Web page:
In a recent study posted to the medRxiv* preprint server, researchers assessed the potency and breadth of antibody (Ab) recognition and effector function among healthy and high-risk individuals following natural SARS-CoV-2 infection or messenger ribonucleic acid (mRNA) coronavirus disease 2019 (COVID-19) vaccination.
The emergence of severe acute respiratory syndrome coronavirus 2 (SARS-CoV-2) variants of concern (VOCs) has threatened COVID-19 vaccine efficacy and serological immune responses. Immunity induced by vaccinations and natural infections exhibits several distinctions concerning Ab responses, which may be even more distinct among high-risk populations such as child-bearing females. The breadth and magnitude of cross-reactive Ab effector functions have essential implications for immune protection among diverse persons concerning further viral diversifications.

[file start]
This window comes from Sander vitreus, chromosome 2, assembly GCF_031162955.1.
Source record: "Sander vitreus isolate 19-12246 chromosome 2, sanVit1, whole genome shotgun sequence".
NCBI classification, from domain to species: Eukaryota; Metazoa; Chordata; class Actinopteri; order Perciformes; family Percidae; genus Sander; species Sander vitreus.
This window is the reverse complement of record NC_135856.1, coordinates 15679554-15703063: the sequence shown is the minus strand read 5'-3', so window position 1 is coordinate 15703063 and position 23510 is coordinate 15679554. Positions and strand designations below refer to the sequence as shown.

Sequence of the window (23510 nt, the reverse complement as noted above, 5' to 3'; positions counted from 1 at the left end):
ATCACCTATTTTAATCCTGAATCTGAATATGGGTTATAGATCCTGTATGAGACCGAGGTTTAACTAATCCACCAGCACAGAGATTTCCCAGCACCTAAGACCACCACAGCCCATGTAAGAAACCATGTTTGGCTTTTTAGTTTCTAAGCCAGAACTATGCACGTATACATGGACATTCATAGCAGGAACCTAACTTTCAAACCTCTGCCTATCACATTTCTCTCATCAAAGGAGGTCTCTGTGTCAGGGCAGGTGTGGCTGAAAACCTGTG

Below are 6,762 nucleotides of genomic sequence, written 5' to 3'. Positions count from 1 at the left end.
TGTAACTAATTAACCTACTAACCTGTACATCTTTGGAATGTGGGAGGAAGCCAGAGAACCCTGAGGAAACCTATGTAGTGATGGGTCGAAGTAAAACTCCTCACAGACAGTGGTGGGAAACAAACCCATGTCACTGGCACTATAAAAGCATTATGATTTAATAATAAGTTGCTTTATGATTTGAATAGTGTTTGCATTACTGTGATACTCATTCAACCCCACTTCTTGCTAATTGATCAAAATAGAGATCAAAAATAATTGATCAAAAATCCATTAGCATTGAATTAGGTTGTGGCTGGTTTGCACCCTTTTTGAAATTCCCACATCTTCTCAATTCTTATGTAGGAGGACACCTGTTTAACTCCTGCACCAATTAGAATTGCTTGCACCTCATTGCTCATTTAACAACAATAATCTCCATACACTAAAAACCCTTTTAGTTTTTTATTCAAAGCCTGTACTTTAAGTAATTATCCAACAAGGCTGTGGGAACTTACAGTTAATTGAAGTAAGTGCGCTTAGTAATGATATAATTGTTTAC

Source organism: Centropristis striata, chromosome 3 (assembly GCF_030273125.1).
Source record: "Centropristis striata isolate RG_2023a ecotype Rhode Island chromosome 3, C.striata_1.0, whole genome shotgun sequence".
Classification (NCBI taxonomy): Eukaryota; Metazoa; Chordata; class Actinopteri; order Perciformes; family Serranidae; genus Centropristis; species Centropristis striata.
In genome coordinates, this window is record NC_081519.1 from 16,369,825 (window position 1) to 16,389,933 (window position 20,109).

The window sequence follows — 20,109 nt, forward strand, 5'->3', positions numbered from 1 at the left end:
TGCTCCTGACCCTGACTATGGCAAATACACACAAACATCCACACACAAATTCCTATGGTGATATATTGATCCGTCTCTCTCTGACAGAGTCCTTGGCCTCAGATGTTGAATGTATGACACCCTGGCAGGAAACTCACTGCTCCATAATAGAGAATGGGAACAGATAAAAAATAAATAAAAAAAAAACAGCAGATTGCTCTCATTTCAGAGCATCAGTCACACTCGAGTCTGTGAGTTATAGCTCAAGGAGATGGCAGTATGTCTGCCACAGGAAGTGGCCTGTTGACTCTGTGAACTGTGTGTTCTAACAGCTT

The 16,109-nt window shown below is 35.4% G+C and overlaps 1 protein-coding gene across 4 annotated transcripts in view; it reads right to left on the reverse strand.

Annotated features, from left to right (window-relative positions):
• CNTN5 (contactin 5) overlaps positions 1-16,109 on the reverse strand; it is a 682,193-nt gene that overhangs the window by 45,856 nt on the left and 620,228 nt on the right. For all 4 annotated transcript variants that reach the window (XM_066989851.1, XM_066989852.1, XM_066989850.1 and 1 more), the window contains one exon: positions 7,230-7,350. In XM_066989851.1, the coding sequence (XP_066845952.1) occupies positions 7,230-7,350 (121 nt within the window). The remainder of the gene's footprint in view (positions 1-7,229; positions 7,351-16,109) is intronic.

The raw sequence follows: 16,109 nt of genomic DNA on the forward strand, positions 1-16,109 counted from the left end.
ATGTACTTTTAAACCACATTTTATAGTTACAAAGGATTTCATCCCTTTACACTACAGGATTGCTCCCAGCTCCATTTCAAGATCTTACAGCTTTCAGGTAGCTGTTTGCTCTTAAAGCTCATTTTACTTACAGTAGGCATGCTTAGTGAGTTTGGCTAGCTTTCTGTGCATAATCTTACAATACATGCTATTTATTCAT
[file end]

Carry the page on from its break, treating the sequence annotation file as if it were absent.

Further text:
About the study
In the present study, researchers analyzed Ab Fc-mediated effector functions and the magnitude and characteristics of Ab responses to SARS-CoV-2 VOCs and endemic CoVs among healthy and vulnerable individuals.
Sera were obtained from vaccinated individuals who received double doses of either mRNA-1273 (n=2) or BNT162b2 (n=85) vaccines and had prior SARS-CoV-2 exposure during Wuhan-Hu-1 (ancestral) strain predominance (n=57 individuals), or no prior SARS-CoV-2-exposure [negative for SARS-CoV-2 nucleocapsid (N) protein, n=38]. In addition, serum samples were obtained from 50 vaccinated and 38 convalescent pregnant females (high-risk and immunologically vulnerable persons).
COVID-19 diagnosis was confirmed by reverse transcription-polymerase chain reaction (RT-PCR) analysis among convalescent individuals. The UMAP (uniform manifold approximation and projection) analysis was performed to assess differences and similarities in Ab profiles of seropositive persons, and the team assessed correlations between the ancestral strain and VOCs for Ab isotypes. Further, the team explored potential differences in FcγR tetramer-binding capacity and subclasses among Abs to VOCs since both mediate Ab effector function differences.